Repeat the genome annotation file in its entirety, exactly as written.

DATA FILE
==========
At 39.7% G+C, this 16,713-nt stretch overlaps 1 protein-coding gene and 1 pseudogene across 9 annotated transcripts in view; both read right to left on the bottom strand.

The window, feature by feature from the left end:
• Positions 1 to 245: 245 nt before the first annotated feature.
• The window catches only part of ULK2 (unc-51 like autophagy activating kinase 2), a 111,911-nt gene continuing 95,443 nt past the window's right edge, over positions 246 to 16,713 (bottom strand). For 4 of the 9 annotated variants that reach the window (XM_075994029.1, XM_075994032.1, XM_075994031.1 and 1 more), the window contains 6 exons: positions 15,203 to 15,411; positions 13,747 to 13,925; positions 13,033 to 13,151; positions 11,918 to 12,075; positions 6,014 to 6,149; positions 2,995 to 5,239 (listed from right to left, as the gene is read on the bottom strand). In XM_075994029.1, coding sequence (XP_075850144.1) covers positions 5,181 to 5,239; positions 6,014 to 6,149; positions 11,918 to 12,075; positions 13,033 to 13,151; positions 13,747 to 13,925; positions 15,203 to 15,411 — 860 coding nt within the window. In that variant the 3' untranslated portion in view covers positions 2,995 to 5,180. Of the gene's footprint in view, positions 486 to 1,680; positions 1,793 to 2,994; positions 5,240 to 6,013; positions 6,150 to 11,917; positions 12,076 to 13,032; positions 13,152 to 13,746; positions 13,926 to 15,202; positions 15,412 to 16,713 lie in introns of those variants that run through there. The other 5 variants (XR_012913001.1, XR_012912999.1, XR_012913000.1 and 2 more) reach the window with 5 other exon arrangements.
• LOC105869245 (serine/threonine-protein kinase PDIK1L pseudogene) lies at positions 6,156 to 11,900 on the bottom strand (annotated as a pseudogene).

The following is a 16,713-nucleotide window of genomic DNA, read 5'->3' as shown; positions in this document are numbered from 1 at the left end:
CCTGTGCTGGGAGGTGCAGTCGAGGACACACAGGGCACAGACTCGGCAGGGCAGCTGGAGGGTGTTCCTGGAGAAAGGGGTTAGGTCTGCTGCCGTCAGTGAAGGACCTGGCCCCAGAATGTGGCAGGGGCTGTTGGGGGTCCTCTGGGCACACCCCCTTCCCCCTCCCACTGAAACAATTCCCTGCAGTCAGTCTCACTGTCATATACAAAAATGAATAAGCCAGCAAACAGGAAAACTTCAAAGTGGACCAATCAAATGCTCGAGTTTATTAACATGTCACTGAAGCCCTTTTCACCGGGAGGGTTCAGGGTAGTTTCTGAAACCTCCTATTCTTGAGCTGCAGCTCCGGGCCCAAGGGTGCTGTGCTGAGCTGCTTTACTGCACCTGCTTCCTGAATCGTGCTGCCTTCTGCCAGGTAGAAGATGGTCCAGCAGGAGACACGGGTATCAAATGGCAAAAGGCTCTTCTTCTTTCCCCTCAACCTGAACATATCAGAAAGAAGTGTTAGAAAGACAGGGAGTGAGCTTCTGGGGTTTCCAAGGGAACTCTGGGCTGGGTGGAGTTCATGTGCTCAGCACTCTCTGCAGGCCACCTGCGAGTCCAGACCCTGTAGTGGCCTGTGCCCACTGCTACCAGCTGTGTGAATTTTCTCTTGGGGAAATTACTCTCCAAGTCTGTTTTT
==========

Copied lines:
At 39.7% G+C, this 16,713-nt stretch overlaps 1 protein-coding gene and 1 pseudogene across 9 annotated transcripts in view; both read right to left on the bottom strand.

The window, feature by feature from the left end:
• Positions 1 to 245: 245 nt before the first annotated feature.
• The window catches only part of ULK2 (unc-51 like autophagy activating kinase 2), a 111,911-nt gene continuing 95,443 nt past the window's right edge, over positions 246 to 16,713 (bottom strand). For 4 of the 9 annotated variants that reach the window (XM_075994029.1, XM_075994032.1, XM_075994031.1 and 1 more), the window contains 6 exons: positions 15,203 to 15,411; positions 13,747 to 13,925; positions 13,033 to 13,151; positions 11,918 to 12,075; positions 6,014 to 6,149; positions 2,995 to 5,239 (listed from right to left, as the gene is read on the bottom strand). In XM_075994029.1, coding sequence (XP_075850144.1) covers positions 5,181 to 5,239; positions 6,014 to 6,149; positions 11,918 to 12,075; positions 13,033 to 13,151; positions 13,747 to 13,925; positions 15,203 to 15,411 — 860 coding nt within the window. In that variant the 3' untranslated portion in view covers positions 2,995 to 5,180. Of the gene's footprint in view, positions 486 to 1,680; positions 1,793 to 2,994; positions 5,240 to 6,013; positions 6,150 to 11,917; positions 12,076 to 13,032; positions 13,152 to 13,746; positions 13,926 to 15,202; positions 15,412 to 16,713 lie in introns of those variants that run through there. The other 5 variants (XR_012913001.1, XR_012912999.1, XR_012913000.1 and 2 more) reach the window with 5 other exon arrangements.
• LOC105869245 (serine/threonine-protein kinase PDIK1L pseudogene) lies at positions 6,156 to 11,900 on the bottom strand (annotated as a pseudogene).

The following is a 16,713-nucleotide window of genomic DNA, read 5'->3' as shown; positions in this document are numbered from 1 at the left end:
CCTGTGCTGGGAGGTGCAGTCGAGGACACACAGGGCACAGACTCGGCAGGGCAGCTGGAGGGTGTTCCTGGAGAAAGGGGTTAGGTCTGCTGCCGTCAGTGAAGGACCTGGCCCCAGAATGTGGCAGGGGCTGTTGGGGGTCCTCTGGGCACACCCCCTTCCCCCTCCCACTGAAACAATTCCCTGCAGTCAGTCTCACTGTCATATACAAAAATGAATAAGCCAGCAAACAGGAAAACTTCAAAGTGGACCAATCAAATGCTCGAGTTTATTAACATGTCACTGAAGCCCTTTTCACCGGGAGGGTTCAGGGTAGTTTCTGAAACCTCCTATTCTTGAGCTGCAGCTCCGGGCCCAAGGGTGCTGTGCTGAGCTGCTTTACTGCACCTGCTTCCTGAATCGTGCTGCCTTCTGCCAGGTAGAAGATGGTCCAGCAGGAGACACGGGTATCAAATGGCAAAAGGCTCTTCTTCTTTCCCCTCAACCTGAACATATCAGAAAGAAGTGTTAGAAAGACAGGGAGTGAGCTTCTGGGGTTTCCAAGGGAACTCTGGGCTGGGTGGAGTTCATGTGCTCAGCACTCTCTGCAGGCCACCTGCGAGTCCAGACCCTGTAGTGGCCTGTGCCCACTGCTACCAGCTGTGTGAATTTTCTCTTGGGGAAATTACTCTCCAAGTCTGTTTTT